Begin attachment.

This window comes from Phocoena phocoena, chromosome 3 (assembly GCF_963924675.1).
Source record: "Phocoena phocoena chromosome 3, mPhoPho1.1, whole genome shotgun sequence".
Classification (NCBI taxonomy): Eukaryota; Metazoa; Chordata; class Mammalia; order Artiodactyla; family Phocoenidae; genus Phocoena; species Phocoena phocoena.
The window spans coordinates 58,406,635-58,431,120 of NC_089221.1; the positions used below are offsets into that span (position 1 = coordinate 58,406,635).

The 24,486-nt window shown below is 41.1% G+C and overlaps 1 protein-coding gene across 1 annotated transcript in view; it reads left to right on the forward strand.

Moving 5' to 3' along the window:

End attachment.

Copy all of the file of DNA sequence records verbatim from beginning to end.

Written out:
This window comes from Phocoena phocoena, chromosome 3 (assembly GCF_963924675.1).
Source record: "Phocoena phocoena chromosome 3, mPhoPho1.1, whole genome shotgun sequence".
Classification (NCBI taxonomy): Eukaryota; Metazoa; Chordata; class Mammalia; order Artiodactyla; family Phocoenidae; genus Phocoena; species Phocoena phocoena.
The window spans coordinates 58,406,635-58,431,120 of NC_089221.1; the positions used below are offsets into that span (position 1 = coordinate 58,406,635).

The 24,486-nt window shown below is 41.1% G+C and overlaps 1 protein-coding gene across 1 annotated transcript in view; it reads left to right on the forward strand.

Moving 5' to 3' along the window: